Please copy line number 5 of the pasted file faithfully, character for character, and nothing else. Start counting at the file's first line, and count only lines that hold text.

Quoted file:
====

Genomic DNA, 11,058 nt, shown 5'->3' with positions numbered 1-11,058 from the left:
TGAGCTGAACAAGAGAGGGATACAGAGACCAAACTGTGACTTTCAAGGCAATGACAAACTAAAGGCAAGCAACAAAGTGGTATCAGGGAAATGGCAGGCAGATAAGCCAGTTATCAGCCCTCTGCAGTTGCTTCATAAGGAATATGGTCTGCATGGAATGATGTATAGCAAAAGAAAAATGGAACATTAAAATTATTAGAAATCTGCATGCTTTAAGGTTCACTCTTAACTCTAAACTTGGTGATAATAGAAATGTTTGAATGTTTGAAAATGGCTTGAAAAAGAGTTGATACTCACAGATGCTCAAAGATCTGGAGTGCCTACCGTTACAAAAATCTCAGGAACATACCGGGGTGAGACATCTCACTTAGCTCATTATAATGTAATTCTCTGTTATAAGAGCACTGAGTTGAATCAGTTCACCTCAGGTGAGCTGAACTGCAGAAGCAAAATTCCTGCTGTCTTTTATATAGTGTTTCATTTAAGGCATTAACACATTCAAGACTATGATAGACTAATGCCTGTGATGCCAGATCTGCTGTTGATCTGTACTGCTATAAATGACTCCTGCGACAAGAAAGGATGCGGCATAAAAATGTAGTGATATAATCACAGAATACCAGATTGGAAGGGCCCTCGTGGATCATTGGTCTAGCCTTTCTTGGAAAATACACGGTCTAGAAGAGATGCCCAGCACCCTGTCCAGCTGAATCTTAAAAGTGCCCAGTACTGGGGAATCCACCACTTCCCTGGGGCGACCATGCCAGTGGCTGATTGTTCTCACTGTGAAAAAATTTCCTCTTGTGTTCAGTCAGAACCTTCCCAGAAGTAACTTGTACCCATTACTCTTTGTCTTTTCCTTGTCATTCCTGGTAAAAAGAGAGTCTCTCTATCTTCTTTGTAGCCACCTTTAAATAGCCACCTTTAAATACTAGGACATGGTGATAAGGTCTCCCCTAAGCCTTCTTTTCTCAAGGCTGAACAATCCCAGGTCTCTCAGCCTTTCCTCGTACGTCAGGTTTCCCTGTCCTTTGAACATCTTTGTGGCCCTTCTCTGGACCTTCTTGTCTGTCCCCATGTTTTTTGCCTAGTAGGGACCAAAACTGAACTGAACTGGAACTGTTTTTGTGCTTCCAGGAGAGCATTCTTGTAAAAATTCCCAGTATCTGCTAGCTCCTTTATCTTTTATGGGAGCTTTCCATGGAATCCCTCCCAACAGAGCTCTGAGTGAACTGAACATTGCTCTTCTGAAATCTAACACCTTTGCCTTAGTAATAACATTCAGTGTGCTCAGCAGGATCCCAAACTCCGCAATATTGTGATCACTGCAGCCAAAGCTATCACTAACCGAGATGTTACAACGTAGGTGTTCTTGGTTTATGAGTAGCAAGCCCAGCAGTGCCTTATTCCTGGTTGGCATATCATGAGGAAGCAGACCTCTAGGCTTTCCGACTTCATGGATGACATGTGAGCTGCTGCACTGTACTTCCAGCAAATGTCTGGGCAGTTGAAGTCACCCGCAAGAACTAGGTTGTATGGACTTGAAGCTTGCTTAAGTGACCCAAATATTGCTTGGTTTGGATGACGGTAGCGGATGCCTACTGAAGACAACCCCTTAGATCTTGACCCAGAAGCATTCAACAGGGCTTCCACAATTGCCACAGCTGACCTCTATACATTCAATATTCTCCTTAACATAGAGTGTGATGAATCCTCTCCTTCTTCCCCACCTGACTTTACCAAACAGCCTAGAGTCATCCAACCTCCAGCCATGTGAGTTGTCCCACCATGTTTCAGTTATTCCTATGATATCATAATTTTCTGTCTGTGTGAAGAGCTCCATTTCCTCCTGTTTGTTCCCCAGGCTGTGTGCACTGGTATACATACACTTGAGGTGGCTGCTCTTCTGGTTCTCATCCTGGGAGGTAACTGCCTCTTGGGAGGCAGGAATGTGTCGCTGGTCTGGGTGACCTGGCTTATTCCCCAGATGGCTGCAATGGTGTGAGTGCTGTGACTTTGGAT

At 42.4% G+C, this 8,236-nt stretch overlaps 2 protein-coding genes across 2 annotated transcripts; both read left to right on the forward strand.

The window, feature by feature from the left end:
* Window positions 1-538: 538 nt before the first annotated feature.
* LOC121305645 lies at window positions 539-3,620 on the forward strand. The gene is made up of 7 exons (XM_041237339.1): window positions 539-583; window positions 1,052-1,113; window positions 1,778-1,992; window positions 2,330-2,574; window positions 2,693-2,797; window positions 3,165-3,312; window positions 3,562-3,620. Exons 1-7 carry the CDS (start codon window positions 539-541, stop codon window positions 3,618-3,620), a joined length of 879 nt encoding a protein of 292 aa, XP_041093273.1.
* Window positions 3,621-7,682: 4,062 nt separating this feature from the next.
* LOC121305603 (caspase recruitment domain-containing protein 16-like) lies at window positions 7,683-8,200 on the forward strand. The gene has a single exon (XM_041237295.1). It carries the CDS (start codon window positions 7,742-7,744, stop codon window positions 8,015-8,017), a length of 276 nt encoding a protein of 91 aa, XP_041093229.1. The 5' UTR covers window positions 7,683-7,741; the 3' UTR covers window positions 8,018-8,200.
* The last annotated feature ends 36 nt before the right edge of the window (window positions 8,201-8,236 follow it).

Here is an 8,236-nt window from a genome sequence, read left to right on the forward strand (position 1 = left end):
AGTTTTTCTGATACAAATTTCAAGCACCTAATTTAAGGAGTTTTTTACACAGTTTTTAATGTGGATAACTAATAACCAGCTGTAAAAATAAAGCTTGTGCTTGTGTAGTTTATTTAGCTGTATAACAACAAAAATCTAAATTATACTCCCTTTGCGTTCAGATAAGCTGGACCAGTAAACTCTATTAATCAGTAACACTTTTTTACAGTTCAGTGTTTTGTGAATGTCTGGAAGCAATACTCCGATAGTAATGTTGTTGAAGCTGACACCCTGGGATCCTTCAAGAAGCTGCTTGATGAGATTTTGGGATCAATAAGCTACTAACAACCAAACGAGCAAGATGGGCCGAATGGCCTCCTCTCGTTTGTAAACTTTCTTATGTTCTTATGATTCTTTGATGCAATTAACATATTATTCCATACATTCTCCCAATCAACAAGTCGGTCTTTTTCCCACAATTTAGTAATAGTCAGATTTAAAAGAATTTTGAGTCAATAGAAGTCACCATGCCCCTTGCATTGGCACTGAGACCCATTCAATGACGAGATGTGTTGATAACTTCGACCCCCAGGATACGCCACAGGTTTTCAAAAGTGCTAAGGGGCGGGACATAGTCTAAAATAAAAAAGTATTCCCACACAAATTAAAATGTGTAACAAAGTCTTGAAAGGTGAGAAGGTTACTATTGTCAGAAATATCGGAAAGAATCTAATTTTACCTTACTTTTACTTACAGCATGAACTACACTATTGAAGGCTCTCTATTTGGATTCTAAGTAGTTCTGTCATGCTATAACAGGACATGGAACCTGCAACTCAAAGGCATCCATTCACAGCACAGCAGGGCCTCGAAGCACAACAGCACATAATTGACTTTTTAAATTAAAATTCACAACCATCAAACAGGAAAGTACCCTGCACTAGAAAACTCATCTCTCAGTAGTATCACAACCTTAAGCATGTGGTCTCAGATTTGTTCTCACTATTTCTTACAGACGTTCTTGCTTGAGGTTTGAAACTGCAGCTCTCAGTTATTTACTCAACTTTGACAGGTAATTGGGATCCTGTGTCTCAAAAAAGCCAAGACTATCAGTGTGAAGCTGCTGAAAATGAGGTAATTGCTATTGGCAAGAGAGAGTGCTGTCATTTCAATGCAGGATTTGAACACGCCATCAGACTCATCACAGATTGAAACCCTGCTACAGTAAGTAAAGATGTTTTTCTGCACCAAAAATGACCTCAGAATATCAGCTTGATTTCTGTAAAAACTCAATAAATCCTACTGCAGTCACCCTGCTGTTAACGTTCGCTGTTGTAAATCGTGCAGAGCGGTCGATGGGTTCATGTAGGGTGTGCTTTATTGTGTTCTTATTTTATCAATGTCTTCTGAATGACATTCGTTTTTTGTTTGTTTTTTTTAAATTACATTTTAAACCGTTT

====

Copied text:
* Window positions 1-538: 538 nt before the first annotated feature.